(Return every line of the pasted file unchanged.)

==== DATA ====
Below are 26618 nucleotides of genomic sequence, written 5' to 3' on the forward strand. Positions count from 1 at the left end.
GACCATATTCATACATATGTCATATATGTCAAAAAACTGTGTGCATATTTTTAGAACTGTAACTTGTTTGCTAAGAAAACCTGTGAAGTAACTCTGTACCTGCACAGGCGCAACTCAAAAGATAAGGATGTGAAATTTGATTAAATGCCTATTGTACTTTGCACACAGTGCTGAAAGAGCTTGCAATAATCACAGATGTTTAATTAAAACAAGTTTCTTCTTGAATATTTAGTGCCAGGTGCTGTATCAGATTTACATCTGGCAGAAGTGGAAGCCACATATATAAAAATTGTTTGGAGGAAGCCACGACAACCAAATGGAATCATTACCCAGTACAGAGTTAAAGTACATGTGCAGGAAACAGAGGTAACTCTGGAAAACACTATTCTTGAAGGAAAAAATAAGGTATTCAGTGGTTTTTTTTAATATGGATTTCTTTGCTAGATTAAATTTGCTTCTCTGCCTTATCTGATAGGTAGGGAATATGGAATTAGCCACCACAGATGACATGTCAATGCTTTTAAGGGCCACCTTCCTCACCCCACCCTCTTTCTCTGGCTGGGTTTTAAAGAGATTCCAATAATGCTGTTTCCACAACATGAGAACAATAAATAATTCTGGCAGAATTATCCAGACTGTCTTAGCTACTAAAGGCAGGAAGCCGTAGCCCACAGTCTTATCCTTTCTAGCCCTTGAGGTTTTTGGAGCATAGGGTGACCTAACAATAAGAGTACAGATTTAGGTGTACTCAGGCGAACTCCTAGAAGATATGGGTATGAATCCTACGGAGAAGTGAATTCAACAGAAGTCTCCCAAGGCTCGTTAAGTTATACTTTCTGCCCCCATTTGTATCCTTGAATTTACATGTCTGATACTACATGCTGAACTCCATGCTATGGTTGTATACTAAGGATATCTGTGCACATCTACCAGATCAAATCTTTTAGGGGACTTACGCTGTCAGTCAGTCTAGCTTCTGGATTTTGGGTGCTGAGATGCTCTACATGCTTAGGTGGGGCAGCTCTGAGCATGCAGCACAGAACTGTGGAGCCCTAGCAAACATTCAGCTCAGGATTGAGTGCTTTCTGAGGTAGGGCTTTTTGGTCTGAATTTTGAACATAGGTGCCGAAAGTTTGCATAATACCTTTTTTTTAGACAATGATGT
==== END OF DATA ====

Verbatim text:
Below are 26618 nucleotides of genomic sequence, written 5' to 3' on the forward strand. Positions count from 1 at the left end.
GACCATATTCATACATATGTCATATATGTCAAAAAACTGTGTGCATATTTTTAGAACTGTAACTTGTTTGCTAAGAAAACCTGTGAAGTAACTCTGTACCTGCACAGGCGCAACTCAAAAGATAAGGATGTGAAATTTGATTAAATGCCTATTGTACTTTGCACACAGTGCTGAAAGAGCTTGCAATAATCACAGATGTTTAATTAAAACAAGTTTCTTCTTGAATATTTAGTGCCAGGTGCTGTATCAGATTTACATCTGGCAGAAGTGGAAGCCACATATATAAAAATTGTTTGGAGGAAGCCACGACAACCAAATGGAATCATTACCCAGTACAGAGTTAAAGTACATGTGCAGGAAACAGAGGTAACTCTGGAAAACACTATTCTTGAAGGAAAAAATAAGGTATTCAGTGGTTTTTTTTAATATGGATTTCTTTGCTAGATTAAATTTGCTTCTCTGCCTTATCTGATAGGTAGGGAATATGGAATTAGCCACCACAGATGACATGTCAATGCTTTTAAGGGCCACCTTCCTCACCCCACCCTCTTTCTCTGGCTGGGTTTTAAAGAGATTCCAATAATGCTGTTTCCACAACATGAGAACAATAAATAATTCTGGCAGAATTATCCAGACTGTCTTAGCTACTAAAGGCAGGAAGCCGTAGCCCACAGTCTTATCCTTTCTAGCCCTTGAGGTTTTTGGAGCATAGGGTGACCTAACAATAAGAGTACAGATTTAGGTGTACTCAGGCGAACTCCTAGAAGATATGGGTATGAATCCTACGGAGAAGTGAATTCAACAGAAGTCTCCCAAGGCTCGTTAAGTTATACTTTCTGCCCCCATTTGTATCCTTGAATTTACATGTCTGATACTACATGCTGAACTCCATGCTATGGTTGTATACTAAGGATATCTGTGCACATCTACCAGATCAAATCTTTTAGGGGACTTACGCTGTCAGTCAGTCTAGCTTCTGGATTTTGGGTGCTGAGATGCTCTACATGCTTAGGTGGGGCAGCTCTGAGCATGCAGCACAGAACTGTGGAGCCCTAGCAAACATTCAGCTCAGGATTGAGTGCTTTCTGAGGTAGGGCTTTTTGGTCTGAATTTTGAACATAGGTGCCGAAAGTTTGCATAATACCTTTTTTTTAGACAATGATGT